How do we protect ourselves from the culture wars?

OPINION: Colin Longworth is a psychologist in private practice and a long-term volunteer with Living Proud.

I believe our Prime Minister may have a conflict of interest between his pentecostal religious beliefs and his role as leader of the country. He has even been quoted as saying “Australia needs more prayer”.

Unfortunately all this reignited public debate about the rights of LGBTI people, under the guise of ‘religious freedom’ this also has the potential, and will almost certainly create mental health issues for all LGBTI people, i.e. the suburban and ‘quieter’ ones, not ‘not living their lives out on the LGBTI scene’ and those in their own LGBTI families (no matter how defined).

It would seem to me our Prime Minister has a proverbial ‘bee in his pentecostal bonnet’, about LGBTI issues, in light of his reported comments about transgender people’s use of toilets and the religious fervour with which he has pursued these ‘religious freedoms’ bills.

However, we seem to be getting mixed messages from the Prime Minister, in that in the context of proposed changes to the Sex discrimination Act, (about protecting young LGBTI students in religious schools) the Prime Minister said: “No Australian frankly, because of their sexual identity or their sexuality, their faith, their race, their ethnicity, should be discriminated against – that’s my view – because of who they are.”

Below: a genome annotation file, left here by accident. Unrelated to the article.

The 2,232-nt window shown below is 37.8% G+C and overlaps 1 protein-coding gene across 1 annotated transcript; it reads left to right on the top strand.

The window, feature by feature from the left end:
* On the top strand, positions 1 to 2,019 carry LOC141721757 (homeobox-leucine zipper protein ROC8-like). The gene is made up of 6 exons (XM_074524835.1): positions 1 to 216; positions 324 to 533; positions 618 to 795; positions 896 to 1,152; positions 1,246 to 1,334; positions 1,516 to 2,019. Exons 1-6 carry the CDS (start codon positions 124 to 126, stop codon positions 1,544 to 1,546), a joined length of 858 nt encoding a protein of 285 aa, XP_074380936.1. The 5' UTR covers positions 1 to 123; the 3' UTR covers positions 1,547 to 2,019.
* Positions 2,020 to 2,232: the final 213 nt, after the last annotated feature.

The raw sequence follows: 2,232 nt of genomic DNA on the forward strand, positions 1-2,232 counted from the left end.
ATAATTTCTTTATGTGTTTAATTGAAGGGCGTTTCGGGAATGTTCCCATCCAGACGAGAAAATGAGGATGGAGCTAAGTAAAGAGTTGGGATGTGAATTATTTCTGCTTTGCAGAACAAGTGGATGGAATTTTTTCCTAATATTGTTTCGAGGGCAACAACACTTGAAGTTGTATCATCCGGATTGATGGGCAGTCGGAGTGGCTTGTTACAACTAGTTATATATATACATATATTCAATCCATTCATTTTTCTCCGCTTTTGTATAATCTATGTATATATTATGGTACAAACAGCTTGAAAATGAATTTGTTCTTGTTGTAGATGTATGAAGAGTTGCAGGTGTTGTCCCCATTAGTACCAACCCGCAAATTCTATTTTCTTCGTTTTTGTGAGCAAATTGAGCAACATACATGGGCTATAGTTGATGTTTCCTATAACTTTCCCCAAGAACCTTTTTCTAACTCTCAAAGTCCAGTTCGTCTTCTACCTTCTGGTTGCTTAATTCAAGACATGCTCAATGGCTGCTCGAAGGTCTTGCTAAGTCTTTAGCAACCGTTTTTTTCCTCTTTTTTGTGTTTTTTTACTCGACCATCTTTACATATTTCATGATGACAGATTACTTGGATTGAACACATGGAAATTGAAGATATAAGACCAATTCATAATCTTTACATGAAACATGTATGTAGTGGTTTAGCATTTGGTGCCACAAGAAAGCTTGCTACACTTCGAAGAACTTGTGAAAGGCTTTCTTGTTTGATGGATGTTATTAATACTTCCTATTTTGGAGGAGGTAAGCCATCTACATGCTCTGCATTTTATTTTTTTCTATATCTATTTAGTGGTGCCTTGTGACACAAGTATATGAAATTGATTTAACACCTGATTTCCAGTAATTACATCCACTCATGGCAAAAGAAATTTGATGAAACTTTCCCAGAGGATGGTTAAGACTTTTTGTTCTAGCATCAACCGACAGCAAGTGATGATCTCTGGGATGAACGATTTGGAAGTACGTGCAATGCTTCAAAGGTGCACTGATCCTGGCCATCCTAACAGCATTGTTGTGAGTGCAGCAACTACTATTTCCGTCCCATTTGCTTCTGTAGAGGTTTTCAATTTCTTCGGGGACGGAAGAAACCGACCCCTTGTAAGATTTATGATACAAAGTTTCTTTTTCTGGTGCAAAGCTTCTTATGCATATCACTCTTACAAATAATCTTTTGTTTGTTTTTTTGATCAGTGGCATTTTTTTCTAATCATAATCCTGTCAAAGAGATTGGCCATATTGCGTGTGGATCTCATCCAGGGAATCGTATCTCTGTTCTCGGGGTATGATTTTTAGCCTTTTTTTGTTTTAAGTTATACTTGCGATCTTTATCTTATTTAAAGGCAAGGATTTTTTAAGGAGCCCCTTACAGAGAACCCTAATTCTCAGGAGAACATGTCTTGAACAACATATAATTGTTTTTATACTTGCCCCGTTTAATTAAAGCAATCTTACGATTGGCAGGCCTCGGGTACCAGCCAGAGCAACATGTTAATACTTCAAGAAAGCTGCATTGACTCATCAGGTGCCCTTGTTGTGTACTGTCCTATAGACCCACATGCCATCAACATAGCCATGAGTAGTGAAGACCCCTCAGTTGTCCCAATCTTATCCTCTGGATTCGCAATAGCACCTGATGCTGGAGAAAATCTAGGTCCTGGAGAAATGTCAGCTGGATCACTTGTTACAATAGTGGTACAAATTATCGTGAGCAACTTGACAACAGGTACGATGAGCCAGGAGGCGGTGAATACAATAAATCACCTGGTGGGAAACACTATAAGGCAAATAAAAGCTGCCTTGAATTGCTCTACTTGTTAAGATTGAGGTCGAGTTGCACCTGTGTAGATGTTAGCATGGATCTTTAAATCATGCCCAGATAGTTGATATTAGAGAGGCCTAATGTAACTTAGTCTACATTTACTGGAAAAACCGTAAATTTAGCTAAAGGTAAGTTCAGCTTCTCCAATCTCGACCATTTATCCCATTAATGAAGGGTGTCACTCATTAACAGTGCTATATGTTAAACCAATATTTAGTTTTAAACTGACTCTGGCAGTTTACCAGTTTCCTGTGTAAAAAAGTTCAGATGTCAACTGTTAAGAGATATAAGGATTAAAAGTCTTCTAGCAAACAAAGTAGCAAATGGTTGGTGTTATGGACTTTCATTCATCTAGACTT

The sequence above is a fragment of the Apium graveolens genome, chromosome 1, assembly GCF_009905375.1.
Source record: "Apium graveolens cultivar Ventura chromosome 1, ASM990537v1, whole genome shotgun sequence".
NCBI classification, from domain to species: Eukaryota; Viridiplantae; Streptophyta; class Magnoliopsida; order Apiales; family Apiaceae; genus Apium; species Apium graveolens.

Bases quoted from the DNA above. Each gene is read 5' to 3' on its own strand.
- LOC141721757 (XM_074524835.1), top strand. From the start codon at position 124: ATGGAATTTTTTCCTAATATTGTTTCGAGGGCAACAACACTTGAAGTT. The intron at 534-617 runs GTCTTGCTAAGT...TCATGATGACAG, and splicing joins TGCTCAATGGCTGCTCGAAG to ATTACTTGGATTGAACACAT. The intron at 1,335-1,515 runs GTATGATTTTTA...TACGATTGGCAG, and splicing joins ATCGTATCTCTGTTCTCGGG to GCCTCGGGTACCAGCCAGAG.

As well as his comments in the context of Brunei’s anti-gay laws that “The government’s view is clear: criminalisation of consensual same-sex relationships is unacceptable. We believe in equal human rights for LGBTI persons and an end to violence and discrimination against LGBTI across the region and globally.”

Yet there was no consultation with those to whom this ‘religious freedom’ is really directed – LGBTI Australians.

Whether they be employees, e.g. teachers at religious schools (notwithstanding that the schools get massive amounts of our taxpayers funds); young LGBTI people who risk being expelled from their schools (with no real right of redress) if they are honest about their emerging non-heterosexuality; the parents of these young people; or similarly, children from same-sex parented families.

Research published in January, after the Marriage Equality Postal survey and conducted by Ecker, Riggle, Rostosky and Byrnes says in its summary that: “Findings suggest that the marriage equality debate represented an acute external minority stress event that had measurable negative impacts on mental health of LGBTIQ people and their allies.”

It is reasonable to assume that the current and pending debates about this proposed ‘religious freedom” laws, or as I think of them ‘special religious rights’ laws, will continue to create difficulties for LGBTI Australians, with increased anxiety and depression and fears (justified or not) about verbal, cyber (i.e. social media) general media and or physical attacks on them.